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20/20: Open call for artists’ expressions of interest

A museum with ornate ceiling and artworks on the walls and on screen. There is a reflective black floor with white garden chairs place in front of the screen. A large metal chain runs along the floor between the chairs
  • Written byKatie Moss and Cat Cooper
  • Published date 03 May 2022
A museum with ornate ceiling and artworks on the walls and on screen. There is a reflective black floor with white garden chairs place in front of the screen. A large metal chain runs along the floor between the chairs
Installation shot of Revisiting the Work of Black Artists in Scotland through New Collecting in GoMA, Glasgow with collection works by Alberta Whittle, Maud Sulter and Barby Asante (2021). Courtesy Glasgow Museums

The Decolonising Arts Institute at UAL has launched the first of 2 open calls for artists across the UK to apply for a national commissioning and network project.

The programme will bring together 20 emerging or mid-career ethnically diverse artists who may identify as black, brown, or as people of colour, with 20 public art collections – leading to 20 new permanent acquisitions in museums and galleries across the UK.

The 20/20 project, funded by Arts Council England’s National Lottery Project Grants programme, Freelands Foundation and UAL, is a 3-year programme to catalyse artists’ careers and meaningful change in collections. It is a response to the resurgent Black Lives Matter movement – which sparked debates around national monuments and collections, and their colonial legacies.

Successful applicants will be commissioned to research, develop and produce a creative work that engages with their host collection partner. They will undertake a 15-month residency, facilitated by UAL, which explores and responds to the collection’s history.

20/20 will address the often problematic and negative ways in which diverse audiences see themselves reflected in these spaces. Artists will be supported to develop their practices, whilst host institutions will be urged to confront how colonial histories and legacies influence collections and marginalise audiences.

20/20 will host a public programme, including an online digital exhibition at the end of each round of residencies, hosted by UAL. These exhibitions will showcase the residency projects and may feature work across diverse media, including digital native work.

The 20/20 programme will culminate in a symposium and e-publication featuring 20 original short essays commissioned in response to the residencies. This will bring artists, curators, and writers into dialogue with local, regional, national, and international audiences.

Each collection partner will also receive a portfolio of 20/20 prints. This means that artists who may have little or no visibility in collections to date, will find their work in 20 public collections across the UK – impacting artists, audiences and the collections themselves.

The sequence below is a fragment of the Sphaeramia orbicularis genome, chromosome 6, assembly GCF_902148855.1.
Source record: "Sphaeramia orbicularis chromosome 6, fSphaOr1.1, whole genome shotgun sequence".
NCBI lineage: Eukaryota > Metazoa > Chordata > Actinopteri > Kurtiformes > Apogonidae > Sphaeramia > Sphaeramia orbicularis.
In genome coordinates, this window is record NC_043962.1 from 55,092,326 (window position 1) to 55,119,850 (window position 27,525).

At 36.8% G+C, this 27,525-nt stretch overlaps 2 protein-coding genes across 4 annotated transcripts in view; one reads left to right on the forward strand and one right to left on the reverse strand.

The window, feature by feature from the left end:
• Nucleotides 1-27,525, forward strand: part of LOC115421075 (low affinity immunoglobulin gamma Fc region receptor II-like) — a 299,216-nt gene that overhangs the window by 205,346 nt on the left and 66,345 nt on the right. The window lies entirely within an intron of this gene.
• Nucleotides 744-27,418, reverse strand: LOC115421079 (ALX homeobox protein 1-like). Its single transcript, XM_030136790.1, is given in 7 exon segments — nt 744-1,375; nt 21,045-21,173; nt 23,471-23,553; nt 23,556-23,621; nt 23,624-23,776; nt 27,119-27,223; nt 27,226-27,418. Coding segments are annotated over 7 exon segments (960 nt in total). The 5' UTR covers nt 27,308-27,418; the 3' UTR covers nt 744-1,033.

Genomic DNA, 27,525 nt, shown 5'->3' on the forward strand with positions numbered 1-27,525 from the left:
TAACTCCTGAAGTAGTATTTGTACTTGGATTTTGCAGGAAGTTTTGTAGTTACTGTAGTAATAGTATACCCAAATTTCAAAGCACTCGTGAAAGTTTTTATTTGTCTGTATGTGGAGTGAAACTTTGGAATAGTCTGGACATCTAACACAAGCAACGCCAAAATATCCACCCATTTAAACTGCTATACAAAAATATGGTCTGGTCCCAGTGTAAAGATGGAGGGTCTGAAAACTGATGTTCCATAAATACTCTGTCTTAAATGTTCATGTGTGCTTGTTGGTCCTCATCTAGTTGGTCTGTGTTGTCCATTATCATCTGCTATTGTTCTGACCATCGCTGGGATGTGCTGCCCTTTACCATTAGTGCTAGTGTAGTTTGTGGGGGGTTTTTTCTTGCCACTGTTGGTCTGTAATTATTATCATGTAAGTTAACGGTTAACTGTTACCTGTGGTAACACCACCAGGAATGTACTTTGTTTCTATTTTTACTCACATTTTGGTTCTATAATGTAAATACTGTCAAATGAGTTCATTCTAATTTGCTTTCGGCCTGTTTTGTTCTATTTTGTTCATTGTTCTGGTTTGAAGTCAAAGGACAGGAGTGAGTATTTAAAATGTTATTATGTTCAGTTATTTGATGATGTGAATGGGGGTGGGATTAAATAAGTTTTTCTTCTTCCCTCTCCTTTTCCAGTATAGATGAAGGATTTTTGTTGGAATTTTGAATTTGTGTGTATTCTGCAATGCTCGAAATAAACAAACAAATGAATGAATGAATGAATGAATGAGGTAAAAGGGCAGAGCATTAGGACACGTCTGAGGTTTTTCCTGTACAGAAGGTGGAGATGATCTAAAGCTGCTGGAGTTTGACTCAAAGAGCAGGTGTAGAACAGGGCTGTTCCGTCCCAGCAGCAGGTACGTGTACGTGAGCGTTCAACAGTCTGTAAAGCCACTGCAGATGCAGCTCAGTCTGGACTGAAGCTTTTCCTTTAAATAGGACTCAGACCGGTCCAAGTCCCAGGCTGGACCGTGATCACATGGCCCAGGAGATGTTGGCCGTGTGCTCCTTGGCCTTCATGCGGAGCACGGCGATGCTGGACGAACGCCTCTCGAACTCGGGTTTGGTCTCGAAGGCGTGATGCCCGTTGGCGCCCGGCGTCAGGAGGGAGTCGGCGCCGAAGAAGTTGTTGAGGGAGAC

20/20 is a response to urgent calls to follow words and gestures with meaningful actions – and move ‘Beyond the Black Square'. The project will support inclusive engagement between collections and the communities they serve, generating a richer understanding of collections’ histories and the contributions of under-represented or overlooked artists in their midst. We are excited to welcome wide-ranging and challenging critical and creative submissions in response to this call and look forward to working with our first cohort of artists and collection partners.

— Dr susan pui san lok, Decolonising Arts Institute Director

The first open call for artists is taking place from 3 May – 6 June 2022. This cohort will take up their residency in the early autumn of 2022. The second call for artists will follow in January 2023.

Find out more and apply

Artists can find out more about 20/20 and apply via the Call for artists page.

20/20 Collection partners

Birmingham Museums Trust; The Box, Plymouth; Bradford District Museums and Galleries; Bristol Museum & Art Gallery; Compton Verney, Warwickshire; Harris Museum, Preston; The Hepworth Wakefield; Herbert Art Gallery & Museum, Coventry; Kelvingrove Art Gallery & Museum, Glasgow; Kettle's Yard, Cambridge; Leeds Art Gallery; The Lightbox, Woking; Manchester Art Gallery; MIMA (Middlesbrough Museum of Modern Art); National Disability Arts Collection & Archive (NDACA); National Museums Liverpool; National Museums Northern Ireland; Pallant House Gallery, Chichester; Sheffield Museums Trust; Walker Art Gallery, National Museums Liverpool; Wolverhampton Art Gallery.